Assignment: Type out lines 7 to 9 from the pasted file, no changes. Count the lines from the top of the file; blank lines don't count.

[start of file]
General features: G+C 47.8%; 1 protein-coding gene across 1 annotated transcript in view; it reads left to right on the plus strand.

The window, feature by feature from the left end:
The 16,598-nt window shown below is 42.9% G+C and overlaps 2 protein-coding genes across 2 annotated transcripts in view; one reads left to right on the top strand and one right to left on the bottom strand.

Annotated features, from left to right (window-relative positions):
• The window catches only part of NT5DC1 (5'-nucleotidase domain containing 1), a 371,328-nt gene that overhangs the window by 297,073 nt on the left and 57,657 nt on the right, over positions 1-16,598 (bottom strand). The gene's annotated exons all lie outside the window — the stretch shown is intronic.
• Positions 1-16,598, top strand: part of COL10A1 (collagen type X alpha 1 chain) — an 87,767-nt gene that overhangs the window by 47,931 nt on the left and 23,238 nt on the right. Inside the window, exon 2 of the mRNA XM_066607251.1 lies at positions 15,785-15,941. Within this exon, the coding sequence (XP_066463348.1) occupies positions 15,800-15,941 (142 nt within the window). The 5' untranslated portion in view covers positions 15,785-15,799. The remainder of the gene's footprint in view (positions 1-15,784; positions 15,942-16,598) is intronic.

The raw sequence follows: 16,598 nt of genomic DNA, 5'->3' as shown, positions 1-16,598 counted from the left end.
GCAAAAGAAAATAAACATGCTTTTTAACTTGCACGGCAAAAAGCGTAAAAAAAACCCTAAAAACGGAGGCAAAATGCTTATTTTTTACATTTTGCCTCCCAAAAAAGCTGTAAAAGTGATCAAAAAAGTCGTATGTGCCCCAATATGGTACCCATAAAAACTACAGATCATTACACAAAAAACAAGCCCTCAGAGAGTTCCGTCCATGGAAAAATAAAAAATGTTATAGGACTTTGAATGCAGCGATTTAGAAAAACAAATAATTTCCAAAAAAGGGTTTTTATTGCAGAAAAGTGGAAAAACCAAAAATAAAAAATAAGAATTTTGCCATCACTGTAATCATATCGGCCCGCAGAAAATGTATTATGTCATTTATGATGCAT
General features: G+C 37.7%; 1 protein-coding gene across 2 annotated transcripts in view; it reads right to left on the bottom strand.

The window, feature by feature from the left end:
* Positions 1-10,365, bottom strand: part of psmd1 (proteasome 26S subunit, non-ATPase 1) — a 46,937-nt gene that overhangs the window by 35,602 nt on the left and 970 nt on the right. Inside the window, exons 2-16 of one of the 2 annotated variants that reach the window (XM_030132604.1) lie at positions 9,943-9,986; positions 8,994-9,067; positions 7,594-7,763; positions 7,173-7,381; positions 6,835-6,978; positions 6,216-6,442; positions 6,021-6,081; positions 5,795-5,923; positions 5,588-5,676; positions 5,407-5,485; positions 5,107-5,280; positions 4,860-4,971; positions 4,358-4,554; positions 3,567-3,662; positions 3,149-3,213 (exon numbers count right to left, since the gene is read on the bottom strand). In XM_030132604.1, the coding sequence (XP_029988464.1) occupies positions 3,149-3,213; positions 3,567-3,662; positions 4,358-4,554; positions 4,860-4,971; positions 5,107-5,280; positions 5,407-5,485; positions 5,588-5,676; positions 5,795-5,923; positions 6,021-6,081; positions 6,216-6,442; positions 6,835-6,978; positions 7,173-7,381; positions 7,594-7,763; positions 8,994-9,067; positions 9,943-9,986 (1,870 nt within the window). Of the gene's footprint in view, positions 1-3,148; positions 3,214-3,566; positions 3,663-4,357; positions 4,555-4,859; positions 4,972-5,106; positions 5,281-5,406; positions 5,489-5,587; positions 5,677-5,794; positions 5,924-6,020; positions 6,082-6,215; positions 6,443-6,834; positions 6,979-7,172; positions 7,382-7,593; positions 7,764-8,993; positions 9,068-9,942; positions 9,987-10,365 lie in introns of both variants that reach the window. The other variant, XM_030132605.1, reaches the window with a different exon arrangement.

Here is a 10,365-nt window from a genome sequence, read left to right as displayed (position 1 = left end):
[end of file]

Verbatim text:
The raw sequence follows: 16,598 nt of genomic DNA, 5'->3' as shown, positions 1-16,598 counted from the left end.
GCAAAAGAAAATAAACATGCTTTTTAACTTGCACGGCAAAAAGCGTAAAAAAAACCCTAAAAACGGAGGCAAAATGCTTATTTTTTACATTTTGCCTCCCAAAAAAGCTGTAAAAGTGATCAAAAAAGTCGTATGTGCCCCAATATGGTACCCATAAAAACTACAGATCATTACACAAAAAACAAGCCCTCAGAGAGTTCCGTCCATGGAAAAATAAAAAATGTTATAGGACTTTGAATGCAGCGATTTAGAAAAACAAATAATTTCCAAAAAAGGGTTTTTATTGCAGAAAAGTGGAAAAACCAAAAATAAAAAATAAGAATTTTGCCATCACTGTAATCATATCGGCCCGCAGAAAATGTATTATGTCATTTATGATGCAT
General features: G+C 37.7%; 1 protein-coding gene across 2 annotated transcripts in view; it reads right to left on the bottom strand.